The New College Gamble: Is Sports Betting Harmless Fun Or A Serious Problem?

Of the students who reported gambling, 40% “strongly” believe it has become a problem for them. Another 27% believe that it is “somewhat” of a problem.

Of all the ways the pandemic disrupted higher education, perhaps few have been as monetarily costly as the hit to schools’ flagship sports programs. From Division I universities all the way down to community college powerhouses, schools depend on cash raised by popular sports teams to fund less lucrative academic programs.

In the spring of 2020, COVID-19 brought most college sports to a halt, including the NCAA Men’s Basketball tournament – typically a revenue windfall for brand-name programs. A recent exposé by the New York Times finds that schools are turning to a creative if not unsavory answer to recouping some of that revenue: Sports gambling.

“Online gambling is more accessible than ever, and colleges across the U.S. have even begun partnering with online sports gambling companies and casinos in order to receive funding in exchange for promoting their services to students,”, a resource for online degree rankings and higher education planning, writes in a new report on student gambling.

“Online gambling is also one of the fastest growing addictions in North America, and college students can be particularly vulnerable.”


Earlier this month, Intelligent asked 986 current college students about their gambling habits. The online magazine found that more than half have participated in gambling while in school and 25% of them have used their financial aid money to do so.

An astonishing 85% of those who have gambled say they started because of a school sponsored promotion.

Of the 50% of students who said they have gambled in college, 15% say they gamble every day. About 21%, the largest group, say they gable about once per week. Just 18% report gambling less than once per month.

While most report to gamble less than $500 per year, one in four admit to spending more than $1,000 on gambling. Alarmingly, 60% say they have used someone else’s ID to gamble because they were underage.


Another Intelligent survey from this fall found that about 55% of parents with children under the age of 18 have started college savings accounts, with a median of $10,000 saved. Still, with tuition rising an average of 3.7% in the coming year, along with rising cost of living across popular college towns across the country, many students will still need to borrow money to fund their higher education. (In August, President Joe Biden offered many student borrowers a bit of a lifeline, forgiving up to $10,000 of student loan debt for individuals making below $125,000 per year and for families making below $250,000, but that is now tied up in federal lawsuits.)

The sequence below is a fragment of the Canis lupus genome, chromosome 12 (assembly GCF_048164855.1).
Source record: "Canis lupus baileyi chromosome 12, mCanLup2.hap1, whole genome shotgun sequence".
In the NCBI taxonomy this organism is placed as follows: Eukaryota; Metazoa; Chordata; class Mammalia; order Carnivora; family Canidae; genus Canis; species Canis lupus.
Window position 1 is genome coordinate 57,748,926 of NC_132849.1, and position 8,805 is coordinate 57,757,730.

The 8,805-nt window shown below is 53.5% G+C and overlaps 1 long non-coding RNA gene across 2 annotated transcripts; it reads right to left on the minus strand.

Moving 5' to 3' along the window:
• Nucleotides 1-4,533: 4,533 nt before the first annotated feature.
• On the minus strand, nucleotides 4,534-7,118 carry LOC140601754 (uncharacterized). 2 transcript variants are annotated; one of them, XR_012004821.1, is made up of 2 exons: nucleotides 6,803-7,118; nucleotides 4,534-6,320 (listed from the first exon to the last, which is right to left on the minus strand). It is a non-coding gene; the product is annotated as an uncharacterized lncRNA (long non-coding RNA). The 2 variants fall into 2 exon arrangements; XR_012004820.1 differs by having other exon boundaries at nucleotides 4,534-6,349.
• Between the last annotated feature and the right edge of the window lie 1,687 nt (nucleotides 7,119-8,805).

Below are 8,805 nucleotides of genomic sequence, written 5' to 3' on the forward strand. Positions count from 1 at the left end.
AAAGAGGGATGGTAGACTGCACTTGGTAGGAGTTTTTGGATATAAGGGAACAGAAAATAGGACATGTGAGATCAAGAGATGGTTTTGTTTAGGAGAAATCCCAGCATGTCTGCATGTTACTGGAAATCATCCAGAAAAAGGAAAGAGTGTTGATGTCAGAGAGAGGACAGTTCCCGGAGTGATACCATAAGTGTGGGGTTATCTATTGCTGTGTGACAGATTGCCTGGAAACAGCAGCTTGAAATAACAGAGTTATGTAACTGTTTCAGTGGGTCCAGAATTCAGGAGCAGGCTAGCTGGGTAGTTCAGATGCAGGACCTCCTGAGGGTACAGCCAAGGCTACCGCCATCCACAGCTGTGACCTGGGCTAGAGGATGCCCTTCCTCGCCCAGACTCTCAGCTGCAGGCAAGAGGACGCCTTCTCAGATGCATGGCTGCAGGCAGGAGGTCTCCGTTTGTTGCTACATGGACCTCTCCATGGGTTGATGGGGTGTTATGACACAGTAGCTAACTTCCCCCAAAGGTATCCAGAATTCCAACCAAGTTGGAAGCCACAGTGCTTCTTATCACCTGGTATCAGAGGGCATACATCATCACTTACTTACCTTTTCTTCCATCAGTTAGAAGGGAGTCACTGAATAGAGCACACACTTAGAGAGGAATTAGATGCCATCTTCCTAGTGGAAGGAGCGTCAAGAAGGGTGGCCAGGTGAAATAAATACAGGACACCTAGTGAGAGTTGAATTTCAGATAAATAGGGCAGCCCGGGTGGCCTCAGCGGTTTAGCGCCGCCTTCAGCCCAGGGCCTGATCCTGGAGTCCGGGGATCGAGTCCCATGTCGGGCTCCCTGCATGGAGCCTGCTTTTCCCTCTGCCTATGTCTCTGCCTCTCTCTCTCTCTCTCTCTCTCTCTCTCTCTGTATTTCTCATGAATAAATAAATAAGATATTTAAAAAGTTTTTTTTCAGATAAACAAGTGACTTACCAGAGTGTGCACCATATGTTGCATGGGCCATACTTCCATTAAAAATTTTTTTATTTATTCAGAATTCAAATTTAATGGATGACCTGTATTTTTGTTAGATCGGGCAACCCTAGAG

Too much debt can hinder students’ future buying power, locking up income that could be put away for a first house or into a retirement account. So, it behooves students to not only make informed financial decisions about their school of choice, but to try to graduate with as little debt as they can manage.

But, according to Intelligent’s survey, 24.9% have used financial aid and 17% have used student loans to fund their gambling. Another 31% have used credit cards. Of student gamblers, 17% have said they have paid bills late to fund their activity while nearly 29% have spent less on food.


In its article, the New York Times reported on several universities which had made deals with online sports gambling platforms. Michigan State University struck a deal with Caesars Sportsbook worth $8.4 million over five years to bring sports betting to campus. Louisiana State University, which also had a deal with Caesar, sent an email encouraging recipients — including students — to place their first bets. At least eight universities and a dozen college athletic departments have signed agreements with casinos, the paper reports.

According to some students in Intelligent’s survey, those types of agreements are enticing them to gamble. About 26% of surveyed students said their college has promoted sports betting and, of those, 35% say their college has directly provided them with a promo code to make a bet. Another 39% have seen betting company employees on campus.

“Concerningly, of the students who both participate in gambling and say their college has promoted betting to them, an overwhelming 85% say they started gambling because of these promotions,” Intelligent finds.


The question remains, then, whether a few bets on a university football game is a big deal or a bit of fun like, say, having a solo cup of beer at a campus party. The answer likely lies in the degrees to which students engage in the activity.

At least according to Intelligent’s survey, the issue deserves attention from universities, parents, and students themselves.

Of the students who reported gambling, 40% “strongly” believe it has become a problem for them. Another 27% believe that it is “somewhat” of a problem.

More than half of all students surveyed (51%) report knowing at least one student at their school with a gambling problem.

“When asked about campus resources available to help those with gambling addictions, 41% of students said their college has these resources, 25% said their college does not have these resources, and 34% were not sure,” Intelligent found.

Read the full survey report here.


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